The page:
Claudia: Very good. Your salary went up, but her salary went up even more so she was
pulled back into the labor force. Very good. Then there was this decision, and your
mind is thinking about female labor supply and households and how they interact. Then
the year is over.
Jacob: Yes, and we go back to New York. And I immediately made an appointment to
see Gary.
Claudia: You are at City College as an associate professor. You had been an
Flora: An unknown.
Jacob and Flora: I had the longest title, assistant substitute tutor, renewable monthly,
which I didn’t know.
Claudia: So you come back to New York and you are at City College and Columbia
makes you an offer and you go in 1959.
Jacob: Again I run into competition with Zvi. Columbia made him an offer but he didn’t
accept. So I owe him two decisions.
Claudia: You come back to Columbia and renew your relationship with the NBER.
Jacob: Yes. The Bureau promoted me to staff member. I was very eager to meet Gary
because I had heard all these things about him. So I met him for lunch and we made it
a custom to meet for lunch once a week, each week. The first thing I was very curious
about was his reaction to my dissertation. He was already planning a project on
investment in education. He had an article in 1960. The first thing he told me was that
there were a lot of weak spots in my dissertation that could benefit from a lot more work.
Claudia: I’m laughing because Gary never holds anything back.
Jacob: It was an eye-opener to me because I thought I had finished it. And then our
conversation revolved around research in that area. There was another NBER
conference on investment in human capital where Gary had his theoretical chapter
unifying education and job training and I had an empirical part on job training using his
theory at that point, and [George] Stigler had economics of information.

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Claudia: Stigler was at Columbia and also at the NBER. Stigler had done nascent work
on human capital at the NBER and something on education. There was also his work
on wage differentials for teachers and professors, and his work on domestic servants. I
say nascent because he was asked to do these projects, but his heart doesn’t appear to
have actually been in it. It was flat.
Jacob: Didn’t have much of an impact. Incidentally, Stigler was my ally. It should be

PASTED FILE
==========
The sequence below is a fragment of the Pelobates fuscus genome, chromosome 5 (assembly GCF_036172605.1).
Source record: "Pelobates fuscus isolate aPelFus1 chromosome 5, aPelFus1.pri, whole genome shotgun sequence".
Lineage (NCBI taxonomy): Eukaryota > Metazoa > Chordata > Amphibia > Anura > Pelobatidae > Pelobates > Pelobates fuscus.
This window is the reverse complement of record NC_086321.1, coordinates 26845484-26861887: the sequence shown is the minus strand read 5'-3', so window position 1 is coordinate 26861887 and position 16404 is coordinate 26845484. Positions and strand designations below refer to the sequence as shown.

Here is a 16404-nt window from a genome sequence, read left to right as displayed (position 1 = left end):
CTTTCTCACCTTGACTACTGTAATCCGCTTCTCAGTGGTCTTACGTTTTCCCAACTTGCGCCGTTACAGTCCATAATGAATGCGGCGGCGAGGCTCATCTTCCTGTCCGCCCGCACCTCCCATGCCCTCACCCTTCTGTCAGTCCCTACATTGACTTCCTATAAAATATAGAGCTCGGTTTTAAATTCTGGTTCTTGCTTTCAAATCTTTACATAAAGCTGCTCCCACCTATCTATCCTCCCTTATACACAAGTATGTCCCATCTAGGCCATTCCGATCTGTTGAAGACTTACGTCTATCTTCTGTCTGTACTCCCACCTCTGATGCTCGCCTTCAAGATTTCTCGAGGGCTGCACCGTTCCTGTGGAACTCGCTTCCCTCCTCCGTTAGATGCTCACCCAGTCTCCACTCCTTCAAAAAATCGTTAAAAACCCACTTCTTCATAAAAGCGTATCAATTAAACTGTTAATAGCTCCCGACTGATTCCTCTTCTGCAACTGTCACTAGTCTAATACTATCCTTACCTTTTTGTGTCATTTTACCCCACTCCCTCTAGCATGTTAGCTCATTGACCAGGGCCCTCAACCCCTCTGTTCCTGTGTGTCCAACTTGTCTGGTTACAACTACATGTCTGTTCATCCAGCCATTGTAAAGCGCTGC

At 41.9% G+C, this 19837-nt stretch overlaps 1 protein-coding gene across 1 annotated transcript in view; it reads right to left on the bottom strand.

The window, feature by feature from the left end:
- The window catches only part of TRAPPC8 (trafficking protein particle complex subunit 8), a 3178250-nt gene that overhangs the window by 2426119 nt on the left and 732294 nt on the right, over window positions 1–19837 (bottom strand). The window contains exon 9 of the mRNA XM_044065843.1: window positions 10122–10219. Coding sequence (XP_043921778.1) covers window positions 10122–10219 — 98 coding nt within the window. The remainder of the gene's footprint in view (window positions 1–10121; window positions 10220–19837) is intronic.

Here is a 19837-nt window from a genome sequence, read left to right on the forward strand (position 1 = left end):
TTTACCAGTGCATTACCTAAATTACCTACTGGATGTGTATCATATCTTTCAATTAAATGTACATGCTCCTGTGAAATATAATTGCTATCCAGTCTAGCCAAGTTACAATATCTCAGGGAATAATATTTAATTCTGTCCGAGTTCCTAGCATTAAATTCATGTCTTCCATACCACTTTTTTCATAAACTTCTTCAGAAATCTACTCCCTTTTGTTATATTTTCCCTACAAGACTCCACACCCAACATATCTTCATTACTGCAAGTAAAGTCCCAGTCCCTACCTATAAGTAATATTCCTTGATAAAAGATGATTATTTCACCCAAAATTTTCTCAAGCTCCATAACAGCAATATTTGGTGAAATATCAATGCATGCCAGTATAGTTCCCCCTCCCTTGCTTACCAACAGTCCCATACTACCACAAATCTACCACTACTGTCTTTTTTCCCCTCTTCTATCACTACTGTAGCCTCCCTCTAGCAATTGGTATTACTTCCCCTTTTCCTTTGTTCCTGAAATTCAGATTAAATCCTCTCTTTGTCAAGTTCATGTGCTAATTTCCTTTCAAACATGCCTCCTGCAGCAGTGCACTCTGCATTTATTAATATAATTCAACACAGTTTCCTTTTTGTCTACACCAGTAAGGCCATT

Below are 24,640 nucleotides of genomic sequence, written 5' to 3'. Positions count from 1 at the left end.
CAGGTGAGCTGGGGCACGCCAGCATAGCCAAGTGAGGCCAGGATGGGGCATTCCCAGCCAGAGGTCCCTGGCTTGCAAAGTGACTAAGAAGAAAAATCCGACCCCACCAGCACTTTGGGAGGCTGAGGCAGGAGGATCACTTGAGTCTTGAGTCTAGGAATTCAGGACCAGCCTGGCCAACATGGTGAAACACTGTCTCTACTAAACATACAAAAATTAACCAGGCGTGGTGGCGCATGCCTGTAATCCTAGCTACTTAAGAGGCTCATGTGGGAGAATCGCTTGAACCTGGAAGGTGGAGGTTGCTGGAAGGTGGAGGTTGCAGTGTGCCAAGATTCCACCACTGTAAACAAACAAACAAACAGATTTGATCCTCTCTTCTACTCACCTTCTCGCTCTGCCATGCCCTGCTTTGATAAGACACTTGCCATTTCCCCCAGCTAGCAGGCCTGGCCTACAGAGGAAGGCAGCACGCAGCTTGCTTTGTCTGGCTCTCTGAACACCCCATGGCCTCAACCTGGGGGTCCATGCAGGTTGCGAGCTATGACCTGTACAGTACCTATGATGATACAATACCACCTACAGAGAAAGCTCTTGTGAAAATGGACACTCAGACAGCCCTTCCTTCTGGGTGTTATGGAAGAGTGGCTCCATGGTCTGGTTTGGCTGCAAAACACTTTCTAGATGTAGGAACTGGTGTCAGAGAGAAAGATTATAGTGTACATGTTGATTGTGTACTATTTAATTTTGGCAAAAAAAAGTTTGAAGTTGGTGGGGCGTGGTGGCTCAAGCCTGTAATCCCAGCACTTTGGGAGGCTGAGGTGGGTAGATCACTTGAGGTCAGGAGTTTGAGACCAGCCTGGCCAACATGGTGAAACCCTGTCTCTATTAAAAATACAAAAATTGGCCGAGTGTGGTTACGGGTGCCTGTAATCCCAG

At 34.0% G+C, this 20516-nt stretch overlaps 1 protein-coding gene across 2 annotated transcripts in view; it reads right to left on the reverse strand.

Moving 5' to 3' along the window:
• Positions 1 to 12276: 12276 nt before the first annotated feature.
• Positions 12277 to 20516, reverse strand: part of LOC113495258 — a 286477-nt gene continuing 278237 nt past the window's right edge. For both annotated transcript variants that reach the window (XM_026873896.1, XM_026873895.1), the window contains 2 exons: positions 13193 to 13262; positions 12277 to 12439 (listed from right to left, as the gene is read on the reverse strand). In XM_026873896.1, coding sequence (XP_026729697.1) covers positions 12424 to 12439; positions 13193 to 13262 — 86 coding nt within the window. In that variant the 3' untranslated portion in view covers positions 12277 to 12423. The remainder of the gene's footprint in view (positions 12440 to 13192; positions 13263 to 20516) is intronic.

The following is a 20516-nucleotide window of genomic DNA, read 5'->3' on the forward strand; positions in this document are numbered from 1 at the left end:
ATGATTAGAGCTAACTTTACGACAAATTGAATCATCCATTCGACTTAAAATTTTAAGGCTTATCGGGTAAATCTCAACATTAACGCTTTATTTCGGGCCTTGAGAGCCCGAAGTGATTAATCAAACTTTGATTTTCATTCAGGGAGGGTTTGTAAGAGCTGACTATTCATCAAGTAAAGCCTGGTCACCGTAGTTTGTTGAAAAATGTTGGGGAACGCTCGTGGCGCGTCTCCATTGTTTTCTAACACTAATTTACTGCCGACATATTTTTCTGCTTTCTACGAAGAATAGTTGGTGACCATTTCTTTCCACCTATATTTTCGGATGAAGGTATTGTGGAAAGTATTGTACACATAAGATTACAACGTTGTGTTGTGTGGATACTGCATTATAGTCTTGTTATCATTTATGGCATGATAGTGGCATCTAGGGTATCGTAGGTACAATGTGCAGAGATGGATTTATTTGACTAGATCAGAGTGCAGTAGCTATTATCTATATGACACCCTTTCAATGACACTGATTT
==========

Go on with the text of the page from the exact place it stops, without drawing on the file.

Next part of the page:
known that Stigler never complimented a student for his work. He always looked for
criticism. He was on my dissertation committee. He read the draft of my dissertation.
Ruth Mack told me that George said it was a “very good dissertation.” He wouldn’t say
it to your face.
Flora: He did, 50 years later.
Jacob: In 1991, when I got an honorary doctorate from Chicago, we had a big party at
Bob Fogel’s apartment. George came over and said “that was a great dissertation.”
During the defense of the dissertation one of the people on the committee was a
mathematical statistician named … I forget the name … he immediately launched an
attack against me saying that he didn’t find any tests of significance in any of the
statistics. First of all I was using Census data. But even if I were using a sample it
would always be significant because of the large sample size. George said, “When you
take on a dissertation you should read it first.” The guy got so insulted he walked out.
Claudia: So you come back and there was a veritable human capital team meeting up at
Columbia and also at the Bureau/ Gary had a position at the NBER, you are just getting
a position at the NBER, Stigler is at the NBER. Victor Fuchs is at the NBER. Who am I
missing in 1961? Tom Juster?
Jacob: Finis Welch, Sherwin Rosen. Sherwin was in NYC for a while—a year, then he
would come during the summer. I was just about finishing my book Schooling,
Experience, and Earnings, and Sherwin was the main reader for the Bureau, also
Welch. There were lots of discussions going on.
Claudia: But that brings us a decade later.
Jacob: The late 1960s.
Claudia: This group working on human capital—it constituted the founding of human
capital at the NBER. You were working on these various subjects having to do with
education, training, the female labor force, family decisions, all coming together very
nicely. Gary is working on similar topics.
Jacob: It is not correct to say that I was working alone. I had discussions with Gary
every day. He was bouncing ideas off me and vice versa. There was one joint article,
which got lost. It was on rational expectations. In 1963 there was a memorial book for
Yehuda Grunfeld. In that book there is an article by Milton on the consumption function

Goldin interview with Jacob Mincer 7/26/02 10

where he uses the kinds of weights that [Philip]Cagan uses, backward expectations and
he was trying to get the consumer discount rate out of this. Gary and I asked: “Why go
backwards, why not go forwards?” Let’s assume that people on average have the right